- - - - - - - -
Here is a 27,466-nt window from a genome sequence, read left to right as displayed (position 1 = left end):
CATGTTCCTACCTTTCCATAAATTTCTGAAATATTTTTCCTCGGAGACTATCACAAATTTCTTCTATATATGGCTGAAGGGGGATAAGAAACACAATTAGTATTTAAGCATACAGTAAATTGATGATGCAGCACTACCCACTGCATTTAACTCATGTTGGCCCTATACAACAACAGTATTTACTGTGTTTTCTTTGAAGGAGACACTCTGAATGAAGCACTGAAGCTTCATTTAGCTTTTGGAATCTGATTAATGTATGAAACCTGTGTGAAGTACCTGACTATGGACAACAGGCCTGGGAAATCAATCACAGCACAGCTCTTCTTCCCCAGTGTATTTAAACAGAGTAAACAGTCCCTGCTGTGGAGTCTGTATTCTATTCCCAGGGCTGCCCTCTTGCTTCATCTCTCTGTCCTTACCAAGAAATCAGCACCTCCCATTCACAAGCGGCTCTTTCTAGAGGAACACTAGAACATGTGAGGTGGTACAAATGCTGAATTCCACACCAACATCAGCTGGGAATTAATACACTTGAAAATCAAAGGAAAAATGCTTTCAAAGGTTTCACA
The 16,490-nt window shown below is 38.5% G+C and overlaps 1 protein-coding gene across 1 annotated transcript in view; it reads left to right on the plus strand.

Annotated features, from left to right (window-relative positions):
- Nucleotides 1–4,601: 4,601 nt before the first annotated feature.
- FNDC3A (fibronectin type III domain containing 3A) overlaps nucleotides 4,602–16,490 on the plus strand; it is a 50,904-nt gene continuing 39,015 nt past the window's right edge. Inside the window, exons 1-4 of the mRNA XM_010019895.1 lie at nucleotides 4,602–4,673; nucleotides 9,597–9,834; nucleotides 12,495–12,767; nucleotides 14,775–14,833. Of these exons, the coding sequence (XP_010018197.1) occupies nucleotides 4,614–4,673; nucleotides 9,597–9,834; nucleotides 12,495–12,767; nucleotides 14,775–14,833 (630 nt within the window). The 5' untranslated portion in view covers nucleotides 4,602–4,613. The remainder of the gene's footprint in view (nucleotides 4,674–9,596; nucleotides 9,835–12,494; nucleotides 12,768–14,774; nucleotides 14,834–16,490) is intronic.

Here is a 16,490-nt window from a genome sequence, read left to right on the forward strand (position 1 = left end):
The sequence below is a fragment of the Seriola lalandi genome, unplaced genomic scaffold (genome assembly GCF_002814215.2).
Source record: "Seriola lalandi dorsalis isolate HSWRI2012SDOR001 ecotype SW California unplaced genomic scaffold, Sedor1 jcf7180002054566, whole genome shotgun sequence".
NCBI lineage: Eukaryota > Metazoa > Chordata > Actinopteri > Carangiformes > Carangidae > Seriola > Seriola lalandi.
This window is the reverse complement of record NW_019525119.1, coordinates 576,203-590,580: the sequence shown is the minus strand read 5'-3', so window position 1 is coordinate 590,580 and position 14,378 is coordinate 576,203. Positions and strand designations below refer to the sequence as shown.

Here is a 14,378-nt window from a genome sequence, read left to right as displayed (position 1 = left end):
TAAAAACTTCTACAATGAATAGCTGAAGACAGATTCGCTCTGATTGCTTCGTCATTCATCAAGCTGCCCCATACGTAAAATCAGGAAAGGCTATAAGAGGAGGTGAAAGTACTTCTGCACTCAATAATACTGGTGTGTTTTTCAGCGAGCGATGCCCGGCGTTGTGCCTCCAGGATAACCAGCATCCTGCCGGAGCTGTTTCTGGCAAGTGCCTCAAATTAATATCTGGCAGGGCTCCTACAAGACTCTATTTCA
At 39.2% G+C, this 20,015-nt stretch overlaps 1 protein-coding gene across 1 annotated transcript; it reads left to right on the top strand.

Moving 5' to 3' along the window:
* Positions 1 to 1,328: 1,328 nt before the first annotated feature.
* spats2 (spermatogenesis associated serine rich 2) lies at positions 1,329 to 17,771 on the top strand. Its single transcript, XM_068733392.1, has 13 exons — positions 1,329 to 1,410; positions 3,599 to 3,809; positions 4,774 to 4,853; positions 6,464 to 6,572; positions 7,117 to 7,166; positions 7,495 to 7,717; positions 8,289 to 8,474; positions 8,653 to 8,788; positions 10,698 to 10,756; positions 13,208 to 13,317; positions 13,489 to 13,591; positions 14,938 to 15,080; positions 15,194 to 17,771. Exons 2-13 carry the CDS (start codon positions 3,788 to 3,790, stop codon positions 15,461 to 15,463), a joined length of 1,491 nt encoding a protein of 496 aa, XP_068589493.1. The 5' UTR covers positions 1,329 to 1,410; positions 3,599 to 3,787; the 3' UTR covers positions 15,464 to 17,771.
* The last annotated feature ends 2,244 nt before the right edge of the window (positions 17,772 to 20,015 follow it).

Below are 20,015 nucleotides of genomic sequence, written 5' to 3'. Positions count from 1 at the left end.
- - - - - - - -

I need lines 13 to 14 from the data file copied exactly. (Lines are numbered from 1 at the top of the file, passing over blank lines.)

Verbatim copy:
TAAAAACTTCTACAATGAATAGCTGAAGACAGATTCGCTCTGATTGCTTCGTCATTCATCAAGCTGCCCCATACGTAAAATCAGGAAAGGCTATAAGAGGAGGTGAAAGTACTTCTGCACTCAATAATACTGGTGTGTTTTTCAGCGAGCGATGCCCGGCGTTGTGCCTCCAGGATAACCAGCATCCTGCCGGAGCTGTTTCTGGCAAGTGCCTCAAATTAATATCTGGCAGGGCTCCTACAAGACTCTATTTCA
At 39.2% G+C, this 20,015-nt stretch overlaps 1 protein-coding gene across 1 annotated transcript; it reads left to right on the top strand.